At any level, a public policy degree opens the door to a variety of career options that allow you to shape the legislative agendas of national or international governments or the missions and goals of NGOs and similar institutions.
Graduates of public policy programs often work as policy analysts for governments and think tanks, which are organizations that provide research and consultancy. Policy analysts spend much of their time researching a specific topic, collecting and analyzing data, evaluating the outcomes of existing policies, assessing the ethics of policies, and sharing their research with policymakers through books, newsletters, and fact sheets.
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Students who study public policy are committed to the public good and to shaping public policy and legislation in their future careers. They are civically minded, often have experience in community programs, social work, or NGOs, and want to work in the public sector for most of their careers, whether in the U.S. or abroad. They also tend to excel in research, writing, and statistics. Finally, they typically have very strong leadership skills and a desire to pursue leadership positions.
If these characteristics describe you, a degree in public policy is a good choice for you. On the other hand, if you tend to be introverted and are uncomfortable being in charge of others, this is not the right path for you.
Check the Guide to Accreditation in Higher Education to learn more about accreditation and how to determine if the program you select meets the necessary standards.
Courses that you may while earning a degree:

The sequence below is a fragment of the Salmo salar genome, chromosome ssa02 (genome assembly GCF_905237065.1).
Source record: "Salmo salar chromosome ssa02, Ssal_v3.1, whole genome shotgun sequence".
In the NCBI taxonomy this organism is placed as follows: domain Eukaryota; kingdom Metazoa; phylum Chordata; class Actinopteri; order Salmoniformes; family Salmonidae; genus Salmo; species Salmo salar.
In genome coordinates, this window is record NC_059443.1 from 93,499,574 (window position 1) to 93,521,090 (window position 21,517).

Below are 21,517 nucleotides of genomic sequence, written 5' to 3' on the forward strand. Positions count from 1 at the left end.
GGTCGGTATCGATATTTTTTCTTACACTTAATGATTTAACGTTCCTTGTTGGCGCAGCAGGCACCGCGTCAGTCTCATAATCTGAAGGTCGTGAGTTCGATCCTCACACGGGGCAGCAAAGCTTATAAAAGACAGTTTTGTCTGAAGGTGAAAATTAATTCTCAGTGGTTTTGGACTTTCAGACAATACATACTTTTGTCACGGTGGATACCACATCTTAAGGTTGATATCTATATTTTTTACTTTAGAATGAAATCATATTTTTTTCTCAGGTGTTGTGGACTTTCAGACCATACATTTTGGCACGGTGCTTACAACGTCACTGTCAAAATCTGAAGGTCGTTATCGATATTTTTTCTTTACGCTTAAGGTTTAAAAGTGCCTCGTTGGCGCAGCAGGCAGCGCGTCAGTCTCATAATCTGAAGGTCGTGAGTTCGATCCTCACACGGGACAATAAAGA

Public policy at the undergraduate level prepares students for entry-level work in both nonprofit organizations and for-profit companies that work with policy matters and urban planning.
You can apply for a master’s program directly after receiving an undergraduate degree, most programs prefer applicants with professional experience in government, NGOs, or similar institutions.
Many people choose to pursue their doctorate while working as professionals in the field of public policy. With a PhD in public policy you can pursue a career in higher public offices, on the board or as top management of an NGO, or as a full researcher in a think tank or university.
The most popular area for public policy graduates to work is Washington, D.C., which is not only the center of the U.S. government but also the location of the headquarters of thousands of national and international NGOs, think tanks, and other nonprofit organizations.
Salaries for public policy graduates can vary widely; according to PublicServiceCareers.org the lowest salaries tend to be in the nonprofit sector, followed by the public sector, with the highest average salaries in the private sector. The highest level of government policy analysts earn between $93,000 and $145,000, while lower level analysts who assist other experienced analysts earn just under $32,000. Salaries at think tanks also vary considerably, depending on the organization’s size and source of funding.
Public policy scholarships are mostly available to broader categories of students, with few scholarships specific to public policy. Students looking for public policy scholarships will often have to compete with other students in political disciplines, such as political science, public affairs, and government service. As a result, scholarships for public policy students are competitive and only students with strong academic performance and solid applications are likely to receive funding.